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  1. #41
    Join Date
    Nov. 2, 2001
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    Packing my bags
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    31,466

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    Quote Originally Posted by Sannois View Post
    It was only a matter of time, and the recent full moon!
    Pass the popcorn !

    ain't that the truth!
    Quote Originally Posted by Mozart View Post
    Personally, I think the moderate use of shock collars in training humans should be allowed.



  2. #42
    Join Date
    Jan. 29, 2010
    Location
    Satan's Steam Sauna
    Posts
    626

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    Quote Originally Posted by Punkie View Post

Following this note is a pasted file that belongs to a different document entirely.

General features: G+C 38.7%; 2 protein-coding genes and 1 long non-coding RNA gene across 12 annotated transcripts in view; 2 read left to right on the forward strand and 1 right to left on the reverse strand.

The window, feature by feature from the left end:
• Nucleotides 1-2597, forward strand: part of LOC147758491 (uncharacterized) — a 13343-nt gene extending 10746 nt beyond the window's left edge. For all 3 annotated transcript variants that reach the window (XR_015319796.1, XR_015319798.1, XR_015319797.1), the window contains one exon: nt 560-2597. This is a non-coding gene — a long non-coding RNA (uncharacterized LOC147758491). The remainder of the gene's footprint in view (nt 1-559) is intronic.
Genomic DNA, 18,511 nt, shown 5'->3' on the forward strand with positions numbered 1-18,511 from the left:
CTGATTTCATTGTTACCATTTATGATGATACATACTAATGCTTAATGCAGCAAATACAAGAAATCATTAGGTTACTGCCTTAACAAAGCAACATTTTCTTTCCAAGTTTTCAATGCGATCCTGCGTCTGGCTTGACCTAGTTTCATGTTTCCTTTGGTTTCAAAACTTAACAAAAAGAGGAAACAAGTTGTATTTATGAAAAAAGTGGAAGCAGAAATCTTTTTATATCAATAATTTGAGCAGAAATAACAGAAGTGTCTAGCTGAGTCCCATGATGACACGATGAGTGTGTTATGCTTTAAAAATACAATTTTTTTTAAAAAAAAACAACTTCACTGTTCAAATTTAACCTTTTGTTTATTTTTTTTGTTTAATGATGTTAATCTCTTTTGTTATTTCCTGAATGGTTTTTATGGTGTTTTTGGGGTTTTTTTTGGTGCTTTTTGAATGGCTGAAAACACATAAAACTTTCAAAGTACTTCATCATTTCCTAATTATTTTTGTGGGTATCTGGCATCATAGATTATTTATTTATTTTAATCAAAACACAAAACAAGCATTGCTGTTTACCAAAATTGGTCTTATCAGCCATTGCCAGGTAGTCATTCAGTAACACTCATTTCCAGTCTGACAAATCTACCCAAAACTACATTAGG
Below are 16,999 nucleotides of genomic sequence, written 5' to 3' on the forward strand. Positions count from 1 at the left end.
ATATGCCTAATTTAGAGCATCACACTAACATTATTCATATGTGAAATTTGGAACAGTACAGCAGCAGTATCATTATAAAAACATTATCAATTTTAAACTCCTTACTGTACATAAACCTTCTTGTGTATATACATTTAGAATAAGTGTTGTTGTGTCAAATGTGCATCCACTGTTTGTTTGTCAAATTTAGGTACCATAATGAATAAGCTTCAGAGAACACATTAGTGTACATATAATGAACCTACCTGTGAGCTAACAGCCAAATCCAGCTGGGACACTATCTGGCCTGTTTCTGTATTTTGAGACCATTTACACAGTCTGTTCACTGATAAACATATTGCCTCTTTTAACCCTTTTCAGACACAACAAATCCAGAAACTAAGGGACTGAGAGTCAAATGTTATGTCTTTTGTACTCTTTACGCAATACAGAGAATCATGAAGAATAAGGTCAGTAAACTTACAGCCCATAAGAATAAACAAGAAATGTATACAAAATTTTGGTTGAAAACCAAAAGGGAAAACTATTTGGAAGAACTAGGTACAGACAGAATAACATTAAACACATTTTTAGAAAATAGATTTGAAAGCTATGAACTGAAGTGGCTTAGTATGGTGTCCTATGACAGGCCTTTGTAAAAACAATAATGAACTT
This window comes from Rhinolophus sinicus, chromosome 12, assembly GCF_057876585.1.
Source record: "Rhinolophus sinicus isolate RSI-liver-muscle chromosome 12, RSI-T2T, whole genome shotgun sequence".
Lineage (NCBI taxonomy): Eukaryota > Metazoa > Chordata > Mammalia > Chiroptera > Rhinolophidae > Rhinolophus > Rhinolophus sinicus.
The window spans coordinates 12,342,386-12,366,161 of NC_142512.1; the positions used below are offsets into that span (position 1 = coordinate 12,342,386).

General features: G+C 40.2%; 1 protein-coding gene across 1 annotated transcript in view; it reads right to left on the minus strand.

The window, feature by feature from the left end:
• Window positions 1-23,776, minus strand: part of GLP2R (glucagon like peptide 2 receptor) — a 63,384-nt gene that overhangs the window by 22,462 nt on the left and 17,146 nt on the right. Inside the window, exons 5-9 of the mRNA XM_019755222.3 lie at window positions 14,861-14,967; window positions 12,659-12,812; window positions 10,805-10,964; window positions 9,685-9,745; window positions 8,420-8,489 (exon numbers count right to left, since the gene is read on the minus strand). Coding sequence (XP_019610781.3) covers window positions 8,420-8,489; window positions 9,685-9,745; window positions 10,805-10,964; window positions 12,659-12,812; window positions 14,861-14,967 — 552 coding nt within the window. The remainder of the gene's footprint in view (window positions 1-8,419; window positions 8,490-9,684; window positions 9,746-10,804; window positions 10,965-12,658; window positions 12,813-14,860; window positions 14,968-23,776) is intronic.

I'm a carnivore. I eat meat at least twice a day and use animal products in every meal. However, I do not purchase any meat that passes through a slaughter house, nor do I buy any animal product unless it is organically raised, fed, and processed. The farm I purchase my beef and chicken from (I don't eat pork because I feel just a little strange cooking pig parts while my pot belly is sitting at my feet waiting for scraps ) can tell me which cow/chicken the cut of meat came from and what time they slaughtered it. On site. Same goes for their milk, butter, and cheeses. No shipping, no feed lots, no mass slaughter. One day they wake up in their nice green pastures and the next day they're on a dinner plate. Do I pay a mint for that meat? Sure do. But for me, it's worth it. Not only am I doing the absolute best by my body and the environment as I can without raising my own, but I also feel that I am consuming animal products in the most ethical way I possibly can.